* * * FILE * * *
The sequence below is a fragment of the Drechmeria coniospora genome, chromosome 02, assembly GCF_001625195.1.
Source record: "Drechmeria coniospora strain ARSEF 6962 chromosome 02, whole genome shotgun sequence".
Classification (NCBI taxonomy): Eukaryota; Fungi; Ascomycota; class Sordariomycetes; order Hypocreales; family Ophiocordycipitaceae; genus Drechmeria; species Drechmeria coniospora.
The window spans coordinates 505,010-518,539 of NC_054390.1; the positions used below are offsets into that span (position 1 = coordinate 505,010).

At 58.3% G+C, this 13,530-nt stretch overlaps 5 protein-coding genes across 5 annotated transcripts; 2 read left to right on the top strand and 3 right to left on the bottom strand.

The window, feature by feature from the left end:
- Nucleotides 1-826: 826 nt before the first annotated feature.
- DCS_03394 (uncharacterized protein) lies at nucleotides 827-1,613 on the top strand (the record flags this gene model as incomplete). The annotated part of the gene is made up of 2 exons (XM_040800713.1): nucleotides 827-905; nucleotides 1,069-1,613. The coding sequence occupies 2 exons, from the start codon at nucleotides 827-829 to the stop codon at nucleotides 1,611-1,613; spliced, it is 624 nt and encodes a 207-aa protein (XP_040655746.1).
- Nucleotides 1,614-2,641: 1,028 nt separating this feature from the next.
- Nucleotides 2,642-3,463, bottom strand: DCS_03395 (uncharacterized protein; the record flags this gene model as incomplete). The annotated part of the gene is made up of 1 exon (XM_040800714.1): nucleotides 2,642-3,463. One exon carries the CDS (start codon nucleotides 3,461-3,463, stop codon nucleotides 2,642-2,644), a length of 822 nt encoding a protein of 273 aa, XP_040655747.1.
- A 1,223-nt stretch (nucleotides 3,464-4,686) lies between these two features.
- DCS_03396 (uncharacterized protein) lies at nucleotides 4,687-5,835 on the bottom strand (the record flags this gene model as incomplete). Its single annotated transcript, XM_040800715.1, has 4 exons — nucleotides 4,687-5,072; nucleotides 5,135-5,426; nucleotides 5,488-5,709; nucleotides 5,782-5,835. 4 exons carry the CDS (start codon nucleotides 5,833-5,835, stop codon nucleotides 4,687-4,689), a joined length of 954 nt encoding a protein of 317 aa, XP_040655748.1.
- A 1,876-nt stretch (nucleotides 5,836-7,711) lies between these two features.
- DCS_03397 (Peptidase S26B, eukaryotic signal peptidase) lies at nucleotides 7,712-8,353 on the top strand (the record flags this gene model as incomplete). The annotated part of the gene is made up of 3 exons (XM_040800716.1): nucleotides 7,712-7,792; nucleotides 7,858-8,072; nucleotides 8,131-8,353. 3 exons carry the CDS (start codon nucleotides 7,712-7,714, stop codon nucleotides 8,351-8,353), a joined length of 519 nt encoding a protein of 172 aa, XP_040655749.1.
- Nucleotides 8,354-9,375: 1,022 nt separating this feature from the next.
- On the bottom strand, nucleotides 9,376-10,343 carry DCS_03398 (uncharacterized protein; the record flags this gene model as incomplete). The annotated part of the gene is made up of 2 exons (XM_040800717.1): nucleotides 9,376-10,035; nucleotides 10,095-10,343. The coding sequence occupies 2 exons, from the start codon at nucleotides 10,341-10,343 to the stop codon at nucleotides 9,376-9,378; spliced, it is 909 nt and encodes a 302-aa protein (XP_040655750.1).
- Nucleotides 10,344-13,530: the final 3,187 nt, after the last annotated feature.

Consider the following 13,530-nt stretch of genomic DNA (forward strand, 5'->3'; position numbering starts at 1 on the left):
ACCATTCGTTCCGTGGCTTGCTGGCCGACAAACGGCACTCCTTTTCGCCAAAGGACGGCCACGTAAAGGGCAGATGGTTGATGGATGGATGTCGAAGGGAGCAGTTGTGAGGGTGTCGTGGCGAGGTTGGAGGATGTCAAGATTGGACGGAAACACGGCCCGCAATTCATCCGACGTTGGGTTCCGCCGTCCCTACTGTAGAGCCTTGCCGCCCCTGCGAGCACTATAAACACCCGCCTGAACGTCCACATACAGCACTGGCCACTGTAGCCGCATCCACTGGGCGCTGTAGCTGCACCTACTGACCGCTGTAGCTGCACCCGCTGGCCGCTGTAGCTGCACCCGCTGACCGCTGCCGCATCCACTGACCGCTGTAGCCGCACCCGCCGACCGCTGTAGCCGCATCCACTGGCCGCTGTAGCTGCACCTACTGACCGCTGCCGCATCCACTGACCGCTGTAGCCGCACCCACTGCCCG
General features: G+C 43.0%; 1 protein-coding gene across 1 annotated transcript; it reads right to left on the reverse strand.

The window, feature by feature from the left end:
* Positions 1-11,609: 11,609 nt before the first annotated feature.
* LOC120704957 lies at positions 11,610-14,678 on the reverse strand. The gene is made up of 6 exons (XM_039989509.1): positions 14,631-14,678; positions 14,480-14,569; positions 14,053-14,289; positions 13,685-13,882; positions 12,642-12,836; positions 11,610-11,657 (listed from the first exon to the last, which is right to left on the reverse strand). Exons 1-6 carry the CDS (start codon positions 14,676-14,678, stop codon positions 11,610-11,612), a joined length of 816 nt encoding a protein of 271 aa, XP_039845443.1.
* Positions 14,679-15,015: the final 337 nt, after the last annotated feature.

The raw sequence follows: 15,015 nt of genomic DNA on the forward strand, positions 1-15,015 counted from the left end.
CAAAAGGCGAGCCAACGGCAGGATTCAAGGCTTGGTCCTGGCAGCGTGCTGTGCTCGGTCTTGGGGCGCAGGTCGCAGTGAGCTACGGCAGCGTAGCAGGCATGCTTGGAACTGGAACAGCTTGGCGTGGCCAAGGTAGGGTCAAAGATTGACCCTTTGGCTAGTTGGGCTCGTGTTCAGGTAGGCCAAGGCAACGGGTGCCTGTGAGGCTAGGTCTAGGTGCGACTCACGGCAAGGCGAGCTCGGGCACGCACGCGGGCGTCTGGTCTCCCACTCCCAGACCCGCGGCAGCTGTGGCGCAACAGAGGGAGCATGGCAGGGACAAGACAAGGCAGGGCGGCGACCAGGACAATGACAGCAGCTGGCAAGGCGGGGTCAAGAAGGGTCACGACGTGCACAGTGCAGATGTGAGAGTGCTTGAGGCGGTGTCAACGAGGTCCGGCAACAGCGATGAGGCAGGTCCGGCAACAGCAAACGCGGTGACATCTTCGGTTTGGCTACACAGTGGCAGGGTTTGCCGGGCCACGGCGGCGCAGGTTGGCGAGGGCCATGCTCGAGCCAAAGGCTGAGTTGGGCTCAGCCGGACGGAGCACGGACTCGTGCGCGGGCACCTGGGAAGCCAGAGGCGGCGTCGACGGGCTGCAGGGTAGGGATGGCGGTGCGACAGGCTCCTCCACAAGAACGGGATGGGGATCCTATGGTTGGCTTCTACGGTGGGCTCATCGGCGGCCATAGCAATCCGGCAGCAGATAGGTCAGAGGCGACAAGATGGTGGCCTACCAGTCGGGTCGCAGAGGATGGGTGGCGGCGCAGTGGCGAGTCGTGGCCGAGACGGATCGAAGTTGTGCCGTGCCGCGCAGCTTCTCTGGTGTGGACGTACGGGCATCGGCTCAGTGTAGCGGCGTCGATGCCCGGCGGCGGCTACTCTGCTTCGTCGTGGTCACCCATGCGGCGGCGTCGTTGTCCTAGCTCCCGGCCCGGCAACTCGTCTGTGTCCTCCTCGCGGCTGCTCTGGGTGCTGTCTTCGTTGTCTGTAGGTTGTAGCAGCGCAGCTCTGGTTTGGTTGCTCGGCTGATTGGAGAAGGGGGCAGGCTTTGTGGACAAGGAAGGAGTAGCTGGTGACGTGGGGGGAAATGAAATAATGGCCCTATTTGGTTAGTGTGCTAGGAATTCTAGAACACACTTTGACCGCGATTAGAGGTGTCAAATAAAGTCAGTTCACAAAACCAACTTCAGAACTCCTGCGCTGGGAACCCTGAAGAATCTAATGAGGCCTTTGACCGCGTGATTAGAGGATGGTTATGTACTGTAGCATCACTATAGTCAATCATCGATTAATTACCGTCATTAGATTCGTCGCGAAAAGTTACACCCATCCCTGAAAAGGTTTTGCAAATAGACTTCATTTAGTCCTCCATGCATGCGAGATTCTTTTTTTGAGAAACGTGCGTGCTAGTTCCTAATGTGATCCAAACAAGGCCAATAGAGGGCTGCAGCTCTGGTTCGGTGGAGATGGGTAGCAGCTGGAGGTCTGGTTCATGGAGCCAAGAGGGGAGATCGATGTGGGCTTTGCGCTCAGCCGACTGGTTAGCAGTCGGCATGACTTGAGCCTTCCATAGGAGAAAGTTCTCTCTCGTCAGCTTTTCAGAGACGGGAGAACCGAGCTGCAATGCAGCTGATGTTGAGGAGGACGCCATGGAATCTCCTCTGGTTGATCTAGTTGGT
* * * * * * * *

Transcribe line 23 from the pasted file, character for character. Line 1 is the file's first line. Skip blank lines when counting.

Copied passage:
* LOC120704957 lies at positions 11,610-14,678 on the reverse strand. The gene is made up of 6 exons (XM_039989509.1): positions 14,631-14,678; positions 14,480-14,569; positions 14,053-14,289; positions 13,685-13,882; positions 12,642-12,836; positions 11,610-11,657 (listed from the first exon to the last, which is right to left on the reverse strand). Exons 1-6 carry the CDS (start codon positions 14,676-14,678, stop codon positions 11,610-11,612), a joined length of 816 nt encoding a protein of 271 aa, XP_039845443.1.